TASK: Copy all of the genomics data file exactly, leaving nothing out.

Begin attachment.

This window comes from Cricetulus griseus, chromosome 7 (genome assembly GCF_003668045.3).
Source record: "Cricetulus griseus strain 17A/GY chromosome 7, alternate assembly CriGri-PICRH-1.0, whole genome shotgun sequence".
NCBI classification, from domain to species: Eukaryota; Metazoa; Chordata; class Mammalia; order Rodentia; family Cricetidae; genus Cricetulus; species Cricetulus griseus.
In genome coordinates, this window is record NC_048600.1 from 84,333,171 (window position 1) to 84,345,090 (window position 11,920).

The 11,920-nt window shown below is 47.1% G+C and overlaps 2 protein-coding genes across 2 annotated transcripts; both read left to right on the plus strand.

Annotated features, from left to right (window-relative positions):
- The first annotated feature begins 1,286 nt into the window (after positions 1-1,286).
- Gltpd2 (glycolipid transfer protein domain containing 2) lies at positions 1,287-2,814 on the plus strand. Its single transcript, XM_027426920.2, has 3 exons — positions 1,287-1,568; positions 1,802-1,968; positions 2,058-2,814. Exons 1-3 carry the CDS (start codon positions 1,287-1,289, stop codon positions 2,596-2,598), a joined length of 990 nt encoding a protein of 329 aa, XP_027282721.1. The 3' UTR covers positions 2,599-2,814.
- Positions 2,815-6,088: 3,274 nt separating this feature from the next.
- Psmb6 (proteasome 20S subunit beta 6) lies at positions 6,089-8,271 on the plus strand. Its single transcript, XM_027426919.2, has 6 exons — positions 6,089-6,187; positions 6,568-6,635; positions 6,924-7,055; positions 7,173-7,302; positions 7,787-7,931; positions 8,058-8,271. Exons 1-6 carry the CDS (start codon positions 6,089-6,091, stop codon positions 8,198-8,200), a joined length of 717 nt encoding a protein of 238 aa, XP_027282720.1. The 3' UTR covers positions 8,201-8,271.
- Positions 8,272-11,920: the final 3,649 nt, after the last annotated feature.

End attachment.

This window comes from Cricetulus griseus, chromosome 7 (genome assembly GCF_003668045.3).
Source record: "Cricetulus griseus strain 17A/GY chromosome 7, alternate assembly CriGri-PICRH-1.0, whole genome shotgun sequence".
NCBI classification, from domain to species: Eukaryota; Metazoa; Chordata; class Mammalia; order Rodentia; family Cricetidae; genus Cricetulus; species Cricetulus griseus.
In genome coordinates, this window is record NC_048600.1 from 84,333,171 (window position 1) to 84,345,090 (window position 11,920).

The 11,920-nt window shown below is 47.1% G+C and overlaps 2 protein-coding genes across 2 annotated transcripts; both read left to right on the plus strand.

Annotated features, from left to right (window-relative positions):
- The first annotated feature begins 1,286 nt into the window (after positions 1-1,286).
- Gltpd2 (glycolipid transfer protein domain containing 2) lies at positions 1,287-2,814 on the plus strand. Its single transcript, XM_027426920.2, has 3 exons — positions 1,287-1,568; positions 1,802-1,968; positions 2,058-2,814. Exons 1-3 carry the CDS (start codon positions 1,287-1,289, stop codon positions 2,596-2,598), a joined length of 990 nt encoding a protein of 329 aa, XP_027282721.1. The 3' UTR covers positions 2,599-2,814.
- Positions 2,815-6,088: 3,274 nt separating this feature from the next.
- Psmb6 (proteasome 20S subunit beta 6) lies at positions 6,089-8,271 on the plus strand. Its single transcript, XM_027426919.2, has 6 exons — positions 6,089-6,187; positions 6,568-6,635; positions 6,924-7,055; positions 7,173-7,302; positions 7,787-7,931; positions 8,058-8,271. Exons 1-6 carry the CDS (start codon positions 6,089-6,091, stop codon positions 8,198-8,200), a joined length of 717 nt encoding a protein of 238 aa, XP_027282720.1. The 3' UTR covers positions 8,201-8,271.
- Positions 8,272-11,920: the final 3,649 nt, after the last annotated feature.